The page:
If I have understood all my playing around with mortgage calculators correctly (I use HSH Mortgage Calculator), you don’t necessarily need to switch to a 15 year mortgage. Just faithfully pay the higher amount that that would be required with a 15 year, but keep your 30 year. The hard part is just being faithful to do it. The one benefit of actually switching is you would be forced to pay the higher amount and couldn’t back out and use the money for something else.

    Liked by 1 person

    • Thank you for that advice and this will be great for others to read. I wrote this post so long ago and did more research after to find out what you just explained. We did not switch and that saved us another closing cost. It is hard to pay more though, when you don’t have to.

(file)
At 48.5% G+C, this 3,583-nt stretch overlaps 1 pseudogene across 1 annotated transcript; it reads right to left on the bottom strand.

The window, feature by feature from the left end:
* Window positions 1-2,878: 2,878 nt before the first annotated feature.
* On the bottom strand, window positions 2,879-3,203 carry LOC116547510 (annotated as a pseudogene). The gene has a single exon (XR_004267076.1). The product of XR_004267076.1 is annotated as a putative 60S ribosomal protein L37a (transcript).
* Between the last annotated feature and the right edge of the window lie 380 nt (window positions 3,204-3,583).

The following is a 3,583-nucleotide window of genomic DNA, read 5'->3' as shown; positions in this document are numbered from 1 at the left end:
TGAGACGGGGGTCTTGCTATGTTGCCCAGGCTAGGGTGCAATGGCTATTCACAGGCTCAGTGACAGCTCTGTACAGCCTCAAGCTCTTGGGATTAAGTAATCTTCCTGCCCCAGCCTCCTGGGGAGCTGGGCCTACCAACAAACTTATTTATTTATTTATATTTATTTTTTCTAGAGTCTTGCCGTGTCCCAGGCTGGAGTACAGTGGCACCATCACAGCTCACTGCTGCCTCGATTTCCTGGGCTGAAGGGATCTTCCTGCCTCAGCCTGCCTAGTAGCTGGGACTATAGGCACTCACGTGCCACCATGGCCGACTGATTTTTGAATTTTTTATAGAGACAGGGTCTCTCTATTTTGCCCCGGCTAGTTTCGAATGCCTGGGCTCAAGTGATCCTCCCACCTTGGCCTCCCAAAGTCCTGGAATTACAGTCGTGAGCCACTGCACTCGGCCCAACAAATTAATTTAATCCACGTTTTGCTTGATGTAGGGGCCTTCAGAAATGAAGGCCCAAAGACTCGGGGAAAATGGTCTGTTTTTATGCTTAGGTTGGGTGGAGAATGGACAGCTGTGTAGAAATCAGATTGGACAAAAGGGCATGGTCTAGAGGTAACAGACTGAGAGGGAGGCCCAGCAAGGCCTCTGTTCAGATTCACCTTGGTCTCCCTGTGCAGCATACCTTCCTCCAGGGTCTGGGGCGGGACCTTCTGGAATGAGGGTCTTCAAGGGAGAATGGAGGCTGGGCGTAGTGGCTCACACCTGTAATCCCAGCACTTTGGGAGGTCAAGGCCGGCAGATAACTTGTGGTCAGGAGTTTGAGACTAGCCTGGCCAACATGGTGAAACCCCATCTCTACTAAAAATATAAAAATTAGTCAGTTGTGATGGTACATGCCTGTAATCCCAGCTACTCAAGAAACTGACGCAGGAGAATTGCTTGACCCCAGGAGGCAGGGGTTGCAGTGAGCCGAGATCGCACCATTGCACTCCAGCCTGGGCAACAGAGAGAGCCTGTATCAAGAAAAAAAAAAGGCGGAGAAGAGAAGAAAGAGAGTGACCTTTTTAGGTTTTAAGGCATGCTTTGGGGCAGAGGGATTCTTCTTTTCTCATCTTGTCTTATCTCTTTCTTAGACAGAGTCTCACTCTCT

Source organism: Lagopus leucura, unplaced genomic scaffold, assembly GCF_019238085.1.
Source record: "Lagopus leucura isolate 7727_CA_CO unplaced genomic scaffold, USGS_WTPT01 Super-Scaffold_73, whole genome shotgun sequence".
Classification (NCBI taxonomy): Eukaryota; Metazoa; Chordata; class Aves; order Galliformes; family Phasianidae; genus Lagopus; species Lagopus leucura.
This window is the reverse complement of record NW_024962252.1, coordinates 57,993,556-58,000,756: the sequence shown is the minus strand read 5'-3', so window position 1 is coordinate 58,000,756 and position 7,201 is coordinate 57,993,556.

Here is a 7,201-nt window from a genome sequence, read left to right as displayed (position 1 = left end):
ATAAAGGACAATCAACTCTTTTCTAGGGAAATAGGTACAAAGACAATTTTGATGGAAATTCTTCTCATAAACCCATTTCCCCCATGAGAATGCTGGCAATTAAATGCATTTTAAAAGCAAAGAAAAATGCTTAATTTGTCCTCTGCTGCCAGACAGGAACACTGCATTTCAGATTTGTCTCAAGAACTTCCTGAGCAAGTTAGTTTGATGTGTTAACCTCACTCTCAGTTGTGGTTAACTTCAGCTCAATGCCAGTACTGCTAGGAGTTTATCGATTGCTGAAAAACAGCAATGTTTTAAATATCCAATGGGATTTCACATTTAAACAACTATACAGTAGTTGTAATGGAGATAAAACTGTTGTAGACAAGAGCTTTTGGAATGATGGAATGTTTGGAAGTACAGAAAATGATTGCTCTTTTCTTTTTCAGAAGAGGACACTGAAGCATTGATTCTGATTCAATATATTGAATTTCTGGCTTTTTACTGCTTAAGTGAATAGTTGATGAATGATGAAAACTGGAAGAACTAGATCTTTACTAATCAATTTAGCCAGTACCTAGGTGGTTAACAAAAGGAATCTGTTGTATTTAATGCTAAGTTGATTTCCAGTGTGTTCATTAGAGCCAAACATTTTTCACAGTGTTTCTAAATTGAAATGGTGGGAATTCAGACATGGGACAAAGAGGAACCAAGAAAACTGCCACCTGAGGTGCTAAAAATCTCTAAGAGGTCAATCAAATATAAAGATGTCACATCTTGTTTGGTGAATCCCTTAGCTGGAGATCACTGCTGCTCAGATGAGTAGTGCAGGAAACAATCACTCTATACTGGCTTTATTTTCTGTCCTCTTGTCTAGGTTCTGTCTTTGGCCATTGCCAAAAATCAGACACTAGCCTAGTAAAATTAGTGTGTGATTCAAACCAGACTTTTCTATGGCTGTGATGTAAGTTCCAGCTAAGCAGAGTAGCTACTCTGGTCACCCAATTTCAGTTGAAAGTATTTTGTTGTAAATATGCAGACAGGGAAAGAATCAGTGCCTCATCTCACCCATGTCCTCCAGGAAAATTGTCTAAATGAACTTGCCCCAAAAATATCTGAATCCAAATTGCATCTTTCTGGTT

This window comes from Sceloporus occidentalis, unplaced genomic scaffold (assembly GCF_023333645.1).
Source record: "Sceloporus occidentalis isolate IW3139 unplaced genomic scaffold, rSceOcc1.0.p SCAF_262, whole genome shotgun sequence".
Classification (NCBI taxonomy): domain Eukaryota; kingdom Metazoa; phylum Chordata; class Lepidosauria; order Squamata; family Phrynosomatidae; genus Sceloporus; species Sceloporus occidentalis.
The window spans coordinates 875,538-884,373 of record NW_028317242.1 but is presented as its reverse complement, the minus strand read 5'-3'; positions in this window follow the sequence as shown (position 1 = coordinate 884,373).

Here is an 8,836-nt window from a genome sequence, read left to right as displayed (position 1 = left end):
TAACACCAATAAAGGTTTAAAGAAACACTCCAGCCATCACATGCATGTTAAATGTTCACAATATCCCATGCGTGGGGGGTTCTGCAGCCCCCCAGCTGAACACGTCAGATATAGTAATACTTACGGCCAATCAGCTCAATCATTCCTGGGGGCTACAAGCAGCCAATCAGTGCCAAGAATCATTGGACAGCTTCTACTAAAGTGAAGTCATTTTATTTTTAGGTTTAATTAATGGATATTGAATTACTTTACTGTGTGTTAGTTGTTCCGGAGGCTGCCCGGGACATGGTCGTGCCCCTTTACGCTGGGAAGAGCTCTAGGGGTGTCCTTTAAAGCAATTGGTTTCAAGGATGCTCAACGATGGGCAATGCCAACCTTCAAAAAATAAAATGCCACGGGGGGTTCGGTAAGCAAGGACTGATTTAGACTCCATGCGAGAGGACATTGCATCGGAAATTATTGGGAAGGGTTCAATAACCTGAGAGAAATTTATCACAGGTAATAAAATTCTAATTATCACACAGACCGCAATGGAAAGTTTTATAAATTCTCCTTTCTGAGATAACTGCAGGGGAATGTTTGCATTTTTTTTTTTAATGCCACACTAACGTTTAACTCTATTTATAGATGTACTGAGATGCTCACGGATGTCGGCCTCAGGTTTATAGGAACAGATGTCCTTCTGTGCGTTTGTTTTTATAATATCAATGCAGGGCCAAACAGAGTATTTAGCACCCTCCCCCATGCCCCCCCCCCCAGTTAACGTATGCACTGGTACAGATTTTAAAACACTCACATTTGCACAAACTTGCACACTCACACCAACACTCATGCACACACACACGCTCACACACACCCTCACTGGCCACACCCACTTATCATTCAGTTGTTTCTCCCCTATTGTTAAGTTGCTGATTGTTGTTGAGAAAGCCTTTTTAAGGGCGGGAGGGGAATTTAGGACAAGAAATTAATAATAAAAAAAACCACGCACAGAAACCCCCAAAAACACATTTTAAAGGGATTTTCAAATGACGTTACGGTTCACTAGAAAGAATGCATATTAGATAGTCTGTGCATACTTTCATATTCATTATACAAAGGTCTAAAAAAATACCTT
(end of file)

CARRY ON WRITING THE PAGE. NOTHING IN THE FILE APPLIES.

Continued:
Liked by 1 person

  4. One more thing….you would LOVE “The Prudent Homemaker” blog (maybe you already read it). She shares the amazing ways she stretches her food budget to feed her 8 children for pennies.

    Liked by 2 people

    • Sorry…change that…the Prudent Homemaker is great for food budget, but for overall lifestyle, I think you would really love the Down to Earth blog. It has a similar feel to your blog…she so appreciates the coziness of home, grows backyard food, an uses homemaking skills for a more frugal lifestyle (in Australia)

      Liked by 1 person

      • You have my style pegged!:) I have spent 45 minutes enjoying both blogs but Down to Earth is by far my cup of tea. I did get some ideas from the Prudent Homemaker. She makes me think harder about my pantry and stocking up. I feel like hard times are on the way as well (she says that in one of her stories) and I like being prepared. But her yard is not my style. I’m more funky and she puts me to shame. Both these women are amazing and make me feel like a fraud. I know nothing!